For immediate release: January 13, 2015
For more information: Eric Siy 668-9700 x304 or Jessica Rubin x302
(Lake George) Today, The FUND for Lake George released the State of the Lake: Chief Concerns as Revealed by Science and the Fate of the Lake: A Blueprint for Protection. This two-volume set focuses on the fundamental threats now facing Lake George—invasive species, rising salt levels, and declining water quality and clarity. Applying latest science, the publication calls for “an unprecedented commitment to reversing present trends and preventing Lake George from slipping into a state of irreversible decline.” The State of the Lake/Fate of the Lake can be viewed and downloaded at fundforlakegeorge.org.
As summarized in the12-page State of the Lake, 30 years of water quality monitoring (conducted by Rensselaer’s Darrin Fresh Water Institute and underwritten by The FUND) has revealed a complex, yet solvable, set of problems. These include: invasive and introduced species stressing the lake’s native species and food web; an alarming threefold increase in salt concentrations from road de-icing favoring blue green algae that can be toxic; measurable declines in water clarity with ensuing impacts on key species including the lake’s Nitella meadows, considered vital to maintaining clarity; increased nutrient loading from stormwater runoff, wastewater, fertilizer use, and land disturbance; and a significant rise in chlorophyll concentrations reflecting increases in algal growth.
“Scientific knowledge of the past generation provides an historic opportunity to protect Lake George for the next,” said FUND Executive Director Eric Siy. “Central to success are concerted actions that unite all those with a stake in the fate of the lake,” Siy said.
The 12-page Fate of the Lake Blueprint for Protection, illustrated with a series of infographics, takes on each of the primary problems threatening lake health. Specific measures feature partnerships, innovation, and investment as the three pillars for lasting success. These measures form the core of The FUND’s Legacy Strategy adopted in early 2013 with the goal of stopping the present decline of water quality and achieving sustained protection of Lake George for the next generation.
In laying out the actions underway, the Fate of the Lake describes how the Legacy Strategy builds upon itself, starting from a strong scientific foundation. Broad resolve and shared investment produced the first mandatory invasive species inspection and decontamination program east of the Mississippi. Catalyzed by The FUND, The S.A.V.E. (Stop Aquatic inVasives from Entering) Lake George Partnership demonstrated the fresh approach needed—diverse public and private interests acting in common purpose on behalf of the lake’s ecological and economic importance, recognizing that the two go hand-in-hand.
As detailed in the Blueprint, leveraging its success and guided by latest science, S.A.V.E. will focus on the need to put the lake on a low salt diet. In this pursuit, S.A.V.E.’s purpose expands to mean: Salt Abatement is Vital to the Ecology of Lake George. Moreover, S.A.V.E.’s geographic reach also expands to advance invasives prevention as urgently needed throughout the Adirondack region, using the same playbook developed and implemented at Lake George. Given the mounting invasives threat, region-wide prevention will be key to long-term success of the Lake George program.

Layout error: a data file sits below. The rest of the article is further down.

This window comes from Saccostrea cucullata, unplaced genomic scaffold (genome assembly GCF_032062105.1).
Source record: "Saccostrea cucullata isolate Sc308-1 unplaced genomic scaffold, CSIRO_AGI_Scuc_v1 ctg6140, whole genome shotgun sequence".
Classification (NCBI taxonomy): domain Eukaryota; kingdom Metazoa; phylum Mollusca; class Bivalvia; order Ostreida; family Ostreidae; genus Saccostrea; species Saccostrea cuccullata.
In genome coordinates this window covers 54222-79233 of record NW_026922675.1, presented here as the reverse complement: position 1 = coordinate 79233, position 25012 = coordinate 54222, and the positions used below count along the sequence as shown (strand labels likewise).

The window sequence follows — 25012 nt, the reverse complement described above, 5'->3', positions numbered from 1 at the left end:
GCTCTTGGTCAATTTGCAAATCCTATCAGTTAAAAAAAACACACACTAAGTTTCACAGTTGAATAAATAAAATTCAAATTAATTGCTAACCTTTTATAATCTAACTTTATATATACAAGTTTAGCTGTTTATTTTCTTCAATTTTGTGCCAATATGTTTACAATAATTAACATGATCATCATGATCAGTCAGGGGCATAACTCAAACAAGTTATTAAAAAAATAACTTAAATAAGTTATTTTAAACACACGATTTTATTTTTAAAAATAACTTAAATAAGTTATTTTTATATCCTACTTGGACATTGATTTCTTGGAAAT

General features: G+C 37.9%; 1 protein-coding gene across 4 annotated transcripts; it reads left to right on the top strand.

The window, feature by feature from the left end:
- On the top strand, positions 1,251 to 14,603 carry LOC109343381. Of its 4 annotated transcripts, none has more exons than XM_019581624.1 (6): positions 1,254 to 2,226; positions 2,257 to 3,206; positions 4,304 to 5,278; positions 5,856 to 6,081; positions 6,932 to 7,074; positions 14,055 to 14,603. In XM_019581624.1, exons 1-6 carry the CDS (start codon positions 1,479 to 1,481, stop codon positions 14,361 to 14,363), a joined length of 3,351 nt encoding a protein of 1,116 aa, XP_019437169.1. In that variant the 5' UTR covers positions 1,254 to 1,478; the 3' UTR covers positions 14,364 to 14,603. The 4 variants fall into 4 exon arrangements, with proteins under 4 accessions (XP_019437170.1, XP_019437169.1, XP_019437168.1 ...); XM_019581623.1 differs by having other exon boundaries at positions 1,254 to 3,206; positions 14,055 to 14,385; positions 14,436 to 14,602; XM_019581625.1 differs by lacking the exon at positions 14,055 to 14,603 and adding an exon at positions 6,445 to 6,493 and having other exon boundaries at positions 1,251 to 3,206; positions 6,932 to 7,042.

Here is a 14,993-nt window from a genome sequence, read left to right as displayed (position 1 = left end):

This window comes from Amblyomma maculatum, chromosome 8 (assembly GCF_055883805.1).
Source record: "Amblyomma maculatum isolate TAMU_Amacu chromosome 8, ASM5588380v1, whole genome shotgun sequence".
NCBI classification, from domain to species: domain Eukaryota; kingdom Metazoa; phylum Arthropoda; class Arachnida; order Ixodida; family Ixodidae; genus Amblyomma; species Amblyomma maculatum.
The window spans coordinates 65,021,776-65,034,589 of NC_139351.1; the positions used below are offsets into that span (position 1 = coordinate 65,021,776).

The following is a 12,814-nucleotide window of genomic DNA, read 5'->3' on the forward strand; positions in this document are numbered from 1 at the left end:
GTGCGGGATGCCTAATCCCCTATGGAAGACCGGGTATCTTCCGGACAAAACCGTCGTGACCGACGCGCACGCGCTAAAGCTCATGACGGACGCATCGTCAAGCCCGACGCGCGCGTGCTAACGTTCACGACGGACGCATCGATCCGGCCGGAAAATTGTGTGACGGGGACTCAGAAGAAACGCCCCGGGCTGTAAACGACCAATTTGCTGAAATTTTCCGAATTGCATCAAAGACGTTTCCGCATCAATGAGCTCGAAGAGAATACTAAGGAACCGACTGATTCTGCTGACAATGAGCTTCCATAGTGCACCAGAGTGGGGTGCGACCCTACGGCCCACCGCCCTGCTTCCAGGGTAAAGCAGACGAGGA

Following suit are groundbreaking measures addressing water quality and clarity concerns, as well as an annotated list of investment priorities, totaling nearly $2 million for 2015 (see fundforlakegeorge.org/invest). As highlighted, “Direct investment in tangible solutions, and the science that will ensure their effectiveness, provides the single-best method for achieving results at the pace and scale now required.”
“Lake George remains one of the nation’s most loved natural treasures,” concluded Jeff Killeen, Chairman of The FUND’s Board of Trustees. “Despite mounting pressures, lasting protection of the lake can be largely achieved through preventive measures, such as the invasive species program. Together, with clear vision and commitment, we will leave a living legacy, for which future generations will surely thank us,” Killeen said.
The FUND for Lake George is a privately funded not-for-profit organization dedicated to the protection of Lake George. Formed in 1980, The FUND applies a science-based approach to protection focused on Lake George water quality and the overall health of the Lake George watershed. The FUND pursues this mission through support of long-term scientific research, direct advocacy, and strategic partnerships with diverse public and private interests. Mounting threats to the water quality and natural character of Lake George, as revealed by latest research, compelled The FUND to launch its Legacy Strategy in 2013, with one driving goal: stopping the present decline of water quality and achieving sustained protection of Lake George for the next generation. The Legacy Strategy embraces environmental and economic imperatives as required to fulfill this goal. The FUND sponsors the Lake George Waterkeeper among other programs on Lake George. For more on the FUND’s work, visit fundforlakegeorge.org.